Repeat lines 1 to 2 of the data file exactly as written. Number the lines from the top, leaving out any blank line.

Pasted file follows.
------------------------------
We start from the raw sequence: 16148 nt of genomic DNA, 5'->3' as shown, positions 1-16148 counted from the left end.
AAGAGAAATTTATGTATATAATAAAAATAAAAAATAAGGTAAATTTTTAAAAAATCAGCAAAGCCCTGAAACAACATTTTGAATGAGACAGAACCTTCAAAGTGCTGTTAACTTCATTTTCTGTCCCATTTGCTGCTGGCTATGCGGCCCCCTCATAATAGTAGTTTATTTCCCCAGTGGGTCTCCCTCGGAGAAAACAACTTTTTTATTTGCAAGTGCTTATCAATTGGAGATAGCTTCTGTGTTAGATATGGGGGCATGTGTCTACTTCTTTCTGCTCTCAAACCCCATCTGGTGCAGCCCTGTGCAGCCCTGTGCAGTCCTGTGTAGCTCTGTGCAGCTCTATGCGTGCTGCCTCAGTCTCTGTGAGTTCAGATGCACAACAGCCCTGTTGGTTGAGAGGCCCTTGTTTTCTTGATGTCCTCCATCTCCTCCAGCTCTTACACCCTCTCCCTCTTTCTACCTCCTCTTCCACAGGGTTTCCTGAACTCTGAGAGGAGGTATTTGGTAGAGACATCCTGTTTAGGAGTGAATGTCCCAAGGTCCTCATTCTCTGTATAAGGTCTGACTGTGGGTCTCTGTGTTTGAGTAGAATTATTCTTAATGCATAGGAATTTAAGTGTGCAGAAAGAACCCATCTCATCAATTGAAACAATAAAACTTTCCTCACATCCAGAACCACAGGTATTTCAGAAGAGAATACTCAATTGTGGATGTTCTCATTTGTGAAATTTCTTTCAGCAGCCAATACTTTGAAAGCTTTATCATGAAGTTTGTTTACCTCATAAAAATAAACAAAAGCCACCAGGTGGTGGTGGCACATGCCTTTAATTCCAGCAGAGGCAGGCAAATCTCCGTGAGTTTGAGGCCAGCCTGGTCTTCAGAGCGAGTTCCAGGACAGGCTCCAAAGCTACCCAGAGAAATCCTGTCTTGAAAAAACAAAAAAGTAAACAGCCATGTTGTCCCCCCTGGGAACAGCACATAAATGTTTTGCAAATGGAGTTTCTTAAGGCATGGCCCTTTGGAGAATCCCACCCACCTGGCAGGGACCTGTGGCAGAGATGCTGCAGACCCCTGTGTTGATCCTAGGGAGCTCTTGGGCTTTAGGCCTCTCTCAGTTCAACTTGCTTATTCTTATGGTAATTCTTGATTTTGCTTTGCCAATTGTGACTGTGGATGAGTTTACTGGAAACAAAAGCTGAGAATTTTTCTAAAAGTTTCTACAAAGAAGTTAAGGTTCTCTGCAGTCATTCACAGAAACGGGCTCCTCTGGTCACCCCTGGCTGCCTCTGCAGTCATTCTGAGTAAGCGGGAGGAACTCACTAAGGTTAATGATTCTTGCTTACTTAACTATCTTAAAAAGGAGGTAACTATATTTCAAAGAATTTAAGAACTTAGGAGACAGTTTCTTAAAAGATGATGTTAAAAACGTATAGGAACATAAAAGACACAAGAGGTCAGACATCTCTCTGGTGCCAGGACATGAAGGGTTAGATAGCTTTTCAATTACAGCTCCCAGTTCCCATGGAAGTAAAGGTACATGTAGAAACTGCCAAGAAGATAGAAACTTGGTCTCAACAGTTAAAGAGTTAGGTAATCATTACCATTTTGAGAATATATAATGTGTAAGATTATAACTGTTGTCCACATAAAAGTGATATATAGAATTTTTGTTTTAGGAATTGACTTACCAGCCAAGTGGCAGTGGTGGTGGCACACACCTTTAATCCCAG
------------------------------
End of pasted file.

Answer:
We start from the raw sequence: 16148 nt of genomic DNA, 5'->3' as shown, positions 1-16148 counted from the left end.
AAGAGAAATTTATGTATATAATAAAAATAAAAAATAAGGTAAATTTTTAAAAAATCAGCAAAGCCCTGAAACAACATTTTGAATGAGACAGAACCTTCAAAGTGCTGTTAACTTCATTTTCTGTCCCATTTGCTGCTGGCTATGCGGCCCCCTCATAATAGTAGTTTATTTCCCCAGTGGGTCTCCCTCGGAGAAAACAACTTTTTTATTTGCAAGTGCTTATCAATTGGAGATAGCTTCTGTGTTAGATATGGGGGCATGTGTCTACTTCTTTCTGCTCTCAAACCCCATCTGGTGCAGCCCTGTGCAGCCCTGTGCAGTCCTGTGTAGCTCTGTGCAGCTCTATGCGTGCTGCCTCAGTCTCTGTGAGTTCAGATGCACAACAGCCCTGTTGGTTGAGAGGCCCTTGTTTTCTTGATGTCCTCCATCTCCTCCAGCTCTTACACCCTCTCCCTCTTTCTACCTCCTCTTCCACAGGGTTTCCTGAACTCTGAGAGGAGGTATTTGGTAGAGACATCCTGTTTAGGAGTGAATGTCCCAAGGTCCTCATTCTCTGTATAAGGTCTGACTGTGGGTCTCTGTGTTTGAGTAGAATTATTCTTAATGCATAGGAATTTAAGTGTGCAGAAAGAACCCATCTCATCAATTGAAACAATAAAACTTTCCTCACATCCAGAACCACAGGTATTTCAGAAGAGAATACTCAATTGTGGATGTTCTCATTTGTGAAATTTCTTTCAGCAGCCAATACTTTGAAAGCTTTATCATGAAGTTTGTTTACCTCATAAAAATAAACAAAAGCCACCAGGTGGTGGTGGCACATGCCTTTAATTCCAGCAGAGGCAGGCAAATCTCCGTGAGTTTGAGGCCAGCCTGGTCTTCAGAGCGAGTTCCAGGACAGGCTCCAAAGCTACCCAGAGAAATCCTGTCTTGAAAAAACAAAAAAGTAAACAGCCATGTTGTCCCCCCTGGGAACAGCACATAAATGTTTTGCAAATGGAGTTTCTTAAGGCATGGCCCTTTGGAGAATCCCACCCACCTGGCAGGGACCTGTGGCAGAGATGCTGCAGACCCCTGTGTTGATCCTAGGGAGCTCTTGGGCTTTAGGCCTCTCTCAGTTCAACTTGCTTATTCTTATGGTAATTCTTGATTTTGCTTTGCCAATTGTGACTGTGGATGAGTTTACTGGAAACAAAAGCTGAGAATTTTTCTAAAAGTTTCTACAAAGAAGTTAAGGTTCTCTGCAGTCATTCACAGAAACGGGCTCCTCTGGTCACCCCTGGCTGCCTCTGCAGTCATTCTGAGTAAGCGGGAGGAACTCACTAAGGTTAATGATTCTTGCTTACTTAACTATCTTAAAAAGGAGGTAACTATATTTCAAAGAATTTAAGAACTTAGGAGACAGTTTCTTAAAAGATGATGTTAAAAACGTATAGGAACATAAAAGACACAAGAGGTCAGACATCTCTCTGGTGCCAGGACATGAAGGGTTAGATAGCTTTTCAATTACAGCTCCCAGTTCCCATGGAAGTAAAGGTACATGTAGAAACTGCCAAGAAGATAGAAACTTGGTCTCAACAGTTAAAGAGTTAGGTAATCATTACCATTTTGAGAATATATAATGTGTAAGATTATAACTGTTGTCCACATAAAAGTGATATATAGAATTTTTGTTTTAGGAATTGACTTACCAGCCAAGTGGCAGTGGTGGTGGCACACACCTTTAATCCCAG